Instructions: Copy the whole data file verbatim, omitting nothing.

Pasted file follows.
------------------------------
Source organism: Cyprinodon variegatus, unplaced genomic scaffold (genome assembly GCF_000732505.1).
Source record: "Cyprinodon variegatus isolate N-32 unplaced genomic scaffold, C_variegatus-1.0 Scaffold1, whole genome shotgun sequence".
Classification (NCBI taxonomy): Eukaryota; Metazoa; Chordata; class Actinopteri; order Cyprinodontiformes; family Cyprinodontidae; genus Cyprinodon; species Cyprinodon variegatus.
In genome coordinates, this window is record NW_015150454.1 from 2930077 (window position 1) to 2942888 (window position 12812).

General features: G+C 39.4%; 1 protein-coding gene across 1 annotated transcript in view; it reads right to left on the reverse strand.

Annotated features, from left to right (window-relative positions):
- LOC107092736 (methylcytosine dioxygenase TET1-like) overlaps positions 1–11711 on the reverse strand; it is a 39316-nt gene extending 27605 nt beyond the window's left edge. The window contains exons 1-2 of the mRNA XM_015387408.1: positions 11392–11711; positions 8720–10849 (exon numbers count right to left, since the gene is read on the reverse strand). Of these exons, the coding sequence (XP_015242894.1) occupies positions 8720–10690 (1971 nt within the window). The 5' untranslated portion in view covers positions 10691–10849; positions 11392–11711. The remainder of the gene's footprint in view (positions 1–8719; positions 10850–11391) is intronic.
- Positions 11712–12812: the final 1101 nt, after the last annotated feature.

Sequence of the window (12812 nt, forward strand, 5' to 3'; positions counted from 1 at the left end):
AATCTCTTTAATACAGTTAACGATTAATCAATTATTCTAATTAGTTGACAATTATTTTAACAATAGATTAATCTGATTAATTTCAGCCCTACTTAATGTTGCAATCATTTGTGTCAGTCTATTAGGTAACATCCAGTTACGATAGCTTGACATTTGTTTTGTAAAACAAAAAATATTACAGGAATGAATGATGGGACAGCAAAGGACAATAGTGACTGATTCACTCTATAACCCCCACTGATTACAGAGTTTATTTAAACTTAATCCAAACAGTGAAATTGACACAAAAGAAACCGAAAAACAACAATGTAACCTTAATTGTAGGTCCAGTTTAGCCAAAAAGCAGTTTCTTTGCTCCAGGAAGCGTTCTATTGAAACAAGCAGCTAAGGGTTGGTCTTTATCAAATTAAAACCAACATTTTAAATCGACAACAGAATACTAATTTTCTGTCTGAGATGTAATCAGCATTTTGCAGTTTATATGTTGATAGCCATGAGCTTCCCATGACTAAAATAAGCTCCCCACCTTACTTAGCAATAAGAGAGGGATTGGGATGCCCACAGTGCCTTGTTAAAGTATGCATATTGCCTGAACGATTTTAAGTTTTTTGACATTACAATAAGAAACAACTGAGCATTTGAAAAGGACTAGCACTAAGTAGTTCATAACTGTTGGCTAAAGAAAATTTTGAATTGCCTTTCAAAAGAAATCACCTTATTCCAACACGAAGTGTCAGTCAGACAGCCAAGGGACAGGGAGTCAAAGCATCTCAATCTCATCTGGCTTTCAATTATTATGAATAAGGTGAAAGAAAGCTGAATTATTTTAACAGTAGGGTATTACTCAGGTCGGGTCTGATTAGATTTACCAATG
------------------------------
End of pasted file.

Source organism: Cyprinodon variegatus, unplaced genomic scaffold (genome assembly GCF_000732505.1).
Source record: "Cyprinodon variegatus isolate N-32 unplaced genomic scaffold, C_variegatus-1.0 Scaffold1, whole genome shotgun sequence".
Classification (NCBI taxonomy): Eukaryota; Metazoa; Chordata; class Actinopteri; order Cyprinodontiformes; family Cyprinodontidae; genus Cyprinodon; species Cyprinodon variegatus.
In genome coordinates, this window is record NW_015150454.1 from 2930077 (window position 1) to 2942888 (window position 12812).

General features: G+C 39.4%; 1 protein-coding gene across 1 annotated transcript in view; it reads right to left on the reverse strand.

Annotated features, from left to right (window-relative positions):
- LOC107092736 (methylcytosine dioxygenase TET1-like) overlaps positions 1–11711 on the reverse strand; it is a 39316-nt gene extending 27605 nt beyond the window's left edge. The window contains exons 1-2 of the mRNA XM_015387408.1: positions 11392–11711; positions 8720–10849 (exon numbers count right to left, since the gene is read on the reverse strand). Of these exons, the coding sequence (XP_015242894.1) occupies positions 8720–10690 (1971 nt within the window). The 5' untranslated portion in view covers positions 10691–10849; positions 11392–11711. The remainder of the gene's footprint in view (positions 1–8719; positions 10850–11391) is intronic.
- Positions 11712–12812: the final 1101 nt, after the last annotated feature.

Sequence of the window (12812 nt, forward strand, 5' to 3'; positions counted from 1 at the left end):
AATCTCTTTAATACAGTTAACGATTAATCAATTATTCTAATTAGTTGACAATTATTTTAACAATAGATTAATCTGATTAATTTCAGCCCTACTTAATGTTGCAATCATTTGTGTCAGTCTATTAGGTAACATCCAGTTACGATAGCTTGACATTTGTTTTGTAAAACAAAAAATATTACAGGAATGAATGATGGGACAGCAAAGGACAATAGTGACTGATTCACTCTATAACCCCCACTGATTACAGAGTTTATTTAAACTTAATCCAAACAGTGAAATTGACACAAAAGAAACCGAAAAACAACAATGTAACCTTAATTGTAGGTCCAGTTTAGCCAAAAAGCAGTTTCTTTGCTCCAGGAAGCGTTCTATTGAAACAAGCAGCTAAGGGTTGGTCTTTATCAAATTAAAACCAACATTTTAAATCGACAACAGAATACTAATTTTCTGTCTGAGATGTAATCAGCATTTTGCAGTTTATATGTTGATAGCCATGAGCTTCCCATGACTAAAATAAGCTCCCCACCTTACTTAGCAATAAGAGAGGGATTGGGATGCCCACAGTGCCTTGTTAAAGTATGCATATTGCCTGAACGATTTTAAGTTTTTTGACATTACAATAAGAAACAACTGAGCATTTGAAAAGGACTAGCACTAAGTAGTTCATAACTGTTGGCTAAAGAAAATTTTGAATTGCCTTTCAAAAGAAATCACCTTATTCCAACACGAAGTGTCAGTCAGACAGCCAAGGGACAGGGAGTCAAAGCATCTCAATCTCATCTGGCTTTCAATTATTATGAATAAGGTGAAAGAAAGCTGAATTATTTTAACAGTAGGGTATTACTCAGGTCGGGTCTGATTAGATTTACCAATG